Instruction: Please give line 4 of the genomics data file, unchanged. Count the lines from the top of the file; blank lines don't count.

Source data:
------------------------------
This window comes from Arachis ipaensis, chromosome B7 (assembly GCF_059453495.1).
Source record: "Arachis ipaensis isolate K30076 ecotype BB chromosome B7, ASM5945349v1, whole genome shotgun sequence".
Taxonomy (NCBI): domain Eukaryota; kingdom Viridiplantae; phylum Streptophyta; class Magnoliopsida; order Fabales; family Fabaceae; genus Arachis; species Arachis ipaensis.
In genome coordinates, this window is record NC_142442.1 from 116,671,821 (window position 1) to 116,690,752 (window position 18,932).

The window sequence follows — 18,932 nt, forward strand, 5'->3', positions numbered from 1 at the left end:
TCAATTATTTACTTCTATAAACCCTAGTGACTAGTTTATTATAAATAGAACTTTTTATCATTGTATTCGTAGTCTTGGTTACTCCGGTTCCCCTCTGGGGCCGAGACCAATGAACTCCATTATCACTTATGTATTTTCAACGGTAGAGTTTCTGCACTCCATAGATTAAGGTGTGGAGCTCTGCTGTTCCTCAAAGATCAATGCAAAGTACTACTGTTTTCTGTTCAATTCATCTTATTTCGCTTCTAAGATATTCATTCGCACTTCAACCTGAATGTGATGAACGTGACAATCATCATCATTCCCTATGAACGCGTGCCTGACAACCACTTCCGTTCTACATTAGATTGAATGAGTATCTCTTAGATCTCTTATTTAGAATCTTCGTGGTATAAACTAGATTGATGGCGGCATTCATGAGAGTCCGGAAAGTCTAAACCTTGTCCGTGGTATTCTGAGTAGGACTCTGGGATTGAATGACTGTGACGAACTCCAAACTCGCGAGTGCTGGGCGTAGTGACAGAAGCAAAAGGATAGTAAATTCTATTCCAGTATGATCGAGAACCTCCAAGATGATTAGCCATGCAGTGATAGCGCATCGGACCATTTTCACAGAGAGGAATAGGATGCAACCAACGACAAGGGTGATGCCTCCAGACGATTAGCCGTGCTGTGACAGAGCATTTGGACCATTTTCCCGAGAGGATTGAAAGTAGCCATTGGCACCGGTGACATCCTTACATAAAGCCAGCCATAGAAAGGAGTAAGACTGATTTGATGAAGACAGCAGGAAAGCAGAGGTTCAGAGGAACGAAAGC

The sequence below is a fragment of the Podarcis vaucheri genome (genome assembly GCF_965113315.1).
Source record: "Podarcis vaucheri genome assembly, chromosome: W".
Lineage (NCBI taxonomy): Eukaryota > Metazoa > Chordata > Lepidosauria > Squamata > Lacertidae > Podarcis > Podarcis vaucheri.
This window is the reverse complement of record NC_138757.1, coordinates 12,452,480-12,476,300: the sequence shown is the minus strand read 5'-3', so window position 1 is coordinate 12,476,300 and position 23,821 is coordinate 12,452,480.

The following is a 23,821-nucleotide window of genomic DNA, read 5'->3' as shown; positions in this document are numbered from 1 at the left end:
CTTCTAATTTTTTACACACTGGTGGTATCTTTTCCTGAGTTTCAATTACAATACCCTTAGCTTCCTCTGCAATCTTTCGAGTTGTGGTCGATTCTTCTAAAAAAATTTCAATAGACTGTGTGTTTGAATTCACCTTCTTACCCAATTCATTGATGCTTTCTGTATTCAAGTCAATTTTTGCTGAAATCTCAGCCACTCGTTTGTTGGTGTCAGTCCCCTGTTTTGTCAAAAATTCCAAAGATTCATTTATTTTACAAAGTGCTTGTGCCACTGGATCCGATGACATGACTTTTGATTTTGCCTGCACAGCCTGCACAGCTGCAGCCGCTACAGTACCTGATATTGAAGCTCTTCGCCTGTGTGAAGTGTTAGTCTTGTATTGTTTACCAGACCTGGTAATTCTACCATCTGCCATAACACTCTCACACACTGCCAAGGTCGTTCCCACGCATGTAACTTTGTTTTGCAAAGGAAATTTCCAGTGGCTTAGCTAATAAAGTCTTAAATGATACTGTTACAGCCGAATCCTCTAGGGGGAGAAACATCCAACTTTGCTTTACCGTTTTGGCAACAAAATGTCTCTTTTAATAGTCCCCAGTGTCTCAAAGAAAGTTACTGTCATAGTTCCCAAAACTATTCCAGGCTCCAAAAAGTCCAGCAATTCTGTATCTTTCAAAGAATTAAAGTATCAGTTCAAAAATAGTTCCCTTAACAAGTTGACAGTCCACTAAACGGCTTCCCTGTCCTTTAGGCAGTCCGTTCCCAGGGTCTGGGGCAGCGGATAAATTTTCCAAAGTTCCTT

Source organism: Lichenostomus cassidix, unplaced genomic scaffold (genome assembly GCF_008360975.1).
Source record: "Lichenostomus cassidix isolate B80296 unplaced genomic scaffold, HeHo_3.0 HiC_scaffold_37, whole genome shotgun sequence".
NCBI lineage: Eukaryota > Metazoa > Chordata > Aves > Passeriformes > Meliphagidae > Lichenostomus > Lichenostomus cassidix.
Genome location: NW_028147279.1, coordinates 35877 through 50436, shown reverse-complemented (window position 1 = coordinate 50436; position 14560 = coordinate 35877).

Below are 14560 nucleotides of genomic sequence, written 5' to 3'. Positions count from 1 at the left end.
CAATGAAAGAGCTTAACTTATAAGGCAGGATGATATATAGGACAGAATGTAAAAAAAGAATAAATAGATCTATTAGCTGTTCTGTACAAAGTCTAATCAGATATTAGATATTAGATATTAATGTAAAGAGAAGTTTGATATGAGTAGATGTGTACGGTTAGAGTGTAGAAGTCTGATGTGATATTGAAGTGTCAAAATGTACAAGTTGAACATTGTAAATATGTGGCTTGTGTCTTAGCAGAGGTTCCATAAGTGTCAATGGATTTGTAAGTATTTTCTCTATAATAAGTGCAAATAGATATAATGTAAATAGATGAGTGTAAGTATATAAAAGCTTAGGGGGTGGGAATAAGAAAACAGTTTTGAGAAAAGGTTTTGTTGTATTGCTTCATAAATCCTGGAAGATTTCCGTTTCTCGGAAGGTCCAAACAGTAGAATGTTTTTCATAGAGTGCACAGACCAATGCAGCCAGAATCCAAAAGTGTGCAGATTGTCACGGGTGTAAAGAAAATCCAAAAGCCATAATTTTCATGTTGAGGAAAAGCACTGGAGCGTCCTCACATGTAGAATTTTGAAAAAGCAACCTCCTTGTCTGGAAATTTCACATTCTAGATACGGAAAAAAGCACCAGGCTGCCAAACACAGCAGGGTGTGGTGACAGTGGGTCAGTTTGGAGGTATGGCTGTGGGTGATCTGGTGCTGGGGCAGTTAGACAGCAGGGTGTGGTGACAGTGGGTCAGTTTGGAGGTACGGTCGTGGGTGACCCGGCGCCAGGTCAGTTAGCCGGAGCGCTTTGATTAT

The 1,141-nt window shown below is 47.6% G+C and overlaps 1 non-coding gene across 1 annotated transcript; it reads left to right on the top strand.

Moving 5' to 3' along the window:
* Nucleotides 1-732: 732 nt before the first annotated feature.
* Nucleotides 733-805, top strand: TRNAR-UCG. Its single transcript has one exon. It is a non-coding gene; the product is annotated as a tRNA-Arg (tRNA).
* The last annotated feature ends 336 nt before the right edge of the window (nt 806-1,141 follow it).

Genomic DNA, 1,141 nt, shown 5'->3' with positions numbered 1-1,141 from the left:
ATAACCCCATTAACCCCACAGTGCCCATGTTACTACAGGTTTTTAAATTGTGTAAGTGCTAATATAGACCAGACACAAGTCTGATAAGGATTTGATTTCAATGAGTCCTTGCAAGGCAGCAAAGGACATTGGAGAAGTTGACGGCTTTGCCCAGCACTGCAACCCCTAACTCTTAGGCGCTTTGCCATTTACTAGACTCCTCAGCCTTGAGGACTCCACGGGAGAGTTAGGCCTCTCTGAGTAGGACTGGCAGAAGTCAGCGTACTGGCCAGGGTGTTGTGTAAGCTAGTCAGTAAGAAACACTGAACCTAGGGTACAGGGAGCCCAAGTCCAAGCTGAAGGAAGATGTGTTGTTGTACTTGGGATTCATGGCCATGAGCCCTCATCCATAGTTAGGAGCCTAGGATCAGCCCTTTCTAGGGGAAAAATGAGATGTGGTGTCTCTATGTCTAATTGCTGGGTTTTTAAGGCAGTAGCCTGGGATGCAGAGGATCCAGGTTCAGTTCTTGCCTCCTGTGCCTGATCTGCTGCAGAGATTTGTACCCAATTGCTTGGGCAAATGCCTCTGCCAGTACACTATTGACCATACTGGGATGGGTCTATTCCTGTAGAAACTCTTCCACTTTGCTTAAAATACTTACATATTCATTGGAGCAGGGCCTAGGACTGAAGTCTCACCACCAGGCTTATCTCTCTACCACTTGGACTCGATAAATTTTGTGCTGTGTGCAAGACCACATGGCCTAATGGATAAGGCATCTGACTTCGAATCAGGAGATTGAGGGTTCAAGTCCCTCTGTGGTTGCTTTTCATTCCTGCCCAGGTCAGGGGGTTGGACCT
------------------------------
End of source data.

In genome coordinates, this window is record NC_142442.1 from 116,671,821 (window position 1) to 116,690,752 (window position 18,932).